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that don't do anything in terms ofof crime reduction and are vey expensive. that's the point where we have a prison population has exploded and no criminal justice last week,ney? host: the president held the listening sessions on reform. guest: prison reform is an area prison reform is one area where you can make a significant difference. people who leave prison are back in prison within a couple of years. you can have programs in prison that enable them to get a job when they get out and they are most likely come back. ahe significant portion of this mass incarceration problem they keep coming back they keep coming back. programs,orm provides education, job training, where they are better able to deal
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with, get a job, and not come back. gary, democrat, good morning. i have a stepson that was in federal prison and he hurt his knee and federal prison and did not get any medical attention to his knee. he is now disabled. he cannot work. he cannot go out of state to get a job or because of restrictions the government has put on it. of prison tot out get a nice job and go someplace when they are stuck in the state and cannot go any place else? it is ridiculous. as far as drugs are concerned, i agree that some drugs should be legalized. the majority of the problem we have with drugs is people, like
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drug dealers,, they are adding their thing to the drugs. there is the bigger problem. if you would legalize drugs, you could control them here do know what is in the drug. guest: the medical treatment is a challenge. i do not think we do the oversight, the medical treatment that we ought to. many of the states, it is a real problem. >> we have de facto legalization called prescriptions. drugs is not going to solve the problem. i cannot comment to the personal experience of the caller regard -- regarding his relatives. host: how does it work? guest: to the degree they get federal money, they can have
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different strategies. we trying to loosen it up more to not require mandatory minimums and three strikes you're out and things like that. to give it more leeway at the state level. my interest is allowing the most latitude we can. providesll problem-solving and what they do , if you have ever been to a graduation, you see the transformational and may have, and you deal with the drug problem. it the fundamental problem they have got is the drugs. a lot of individuals do not want to deal with the drug court --ause it is many six months host: you determine whether someone can be sent to that system as opposed to jail. guest: the department evaluates it istuation and part of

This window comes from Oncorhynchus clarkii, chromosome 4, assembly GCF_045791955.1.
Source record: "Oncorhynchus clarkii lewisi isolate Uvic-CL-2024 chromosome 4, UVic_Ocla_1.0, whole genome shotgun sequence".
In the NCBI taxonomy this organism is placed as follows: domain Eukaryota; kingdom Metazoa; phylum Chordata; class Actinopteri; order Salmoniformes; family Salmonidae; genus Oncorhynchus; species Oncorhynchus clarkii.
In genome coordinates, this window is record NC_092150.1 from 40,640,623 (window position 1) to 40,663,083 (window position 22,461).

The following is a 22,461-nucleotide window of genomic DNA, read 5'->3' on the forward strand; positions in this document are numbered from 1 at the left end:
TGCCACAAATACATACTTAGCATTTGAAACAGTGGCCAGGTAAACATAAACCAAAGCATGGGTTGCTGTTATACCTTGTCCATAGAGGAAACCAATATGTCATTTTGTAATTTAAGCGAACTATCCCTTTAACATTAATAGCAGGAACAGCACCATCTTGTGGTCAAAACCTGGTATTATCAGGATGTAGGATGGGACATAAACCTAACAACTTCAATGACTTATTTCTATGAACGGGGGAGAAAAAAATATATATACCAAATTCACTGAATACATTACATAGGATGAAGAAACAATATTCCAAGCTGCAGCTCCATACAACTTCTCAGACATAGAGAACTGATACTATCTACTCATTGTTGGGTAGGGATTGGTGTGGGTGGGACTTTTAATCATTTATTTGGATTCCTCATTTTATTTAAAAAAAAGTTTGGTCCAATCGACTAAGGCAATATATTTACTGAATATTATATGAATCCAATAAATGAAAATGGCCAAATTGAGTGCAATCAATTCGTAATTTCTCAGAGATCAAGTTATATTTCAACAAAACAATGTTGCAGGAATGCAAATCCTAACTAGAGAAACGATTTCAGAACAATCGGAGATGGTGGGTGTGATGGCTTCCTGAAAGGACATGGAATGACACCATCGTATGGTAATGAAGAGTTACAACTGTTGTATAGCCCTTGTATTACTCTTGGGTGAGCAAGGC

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the person wants to deal with this. a person with a lot of problems court,k, get into a drug get off drugs, and part of it is, you have got to plan a job. you cannot graduate until you are working on a job, free of hear and the stories you are miracles. you have veterans courts, you have veterans who deal with specific problems of veterans, problems, ac stress mentor, mental health stuff, the underlying problem is mental health problem.
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>> we have for years that you do not want to make a criminal case into a medical case and you also don't want to take a criminal case to a medical case. host: >> host: good morning. i would like the perspective on why the six -- we as a society want to incarcerate so many people. our rate is the highest in the world. what is so exciting about it politically that that is the course we follow? i will let you start with that congressman lewis, over 600 , well ahead of other countries in the world. >> we have a high incarceration late -- rate.
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due to the is prohibition on substances, especially minority communities. it is a profound impact and that is something we have got to address head-on. ising said that, justice just that. there ought to be a punishment that fits the crime especially for violent criminals. no one is talking about going backward on that. the whole point of the juvenile justice reform is to make certain we are in a country with a $20 trillion debt. a number of states have financial challenges. to observe that precious prison space for the violent offenders that present the greatest threat to society. >> most countries able to get 100 to 200, as low as 50, 100 thousand, 600 is way above that that -- the rest of the industrialized world. most of it is the war on drugs.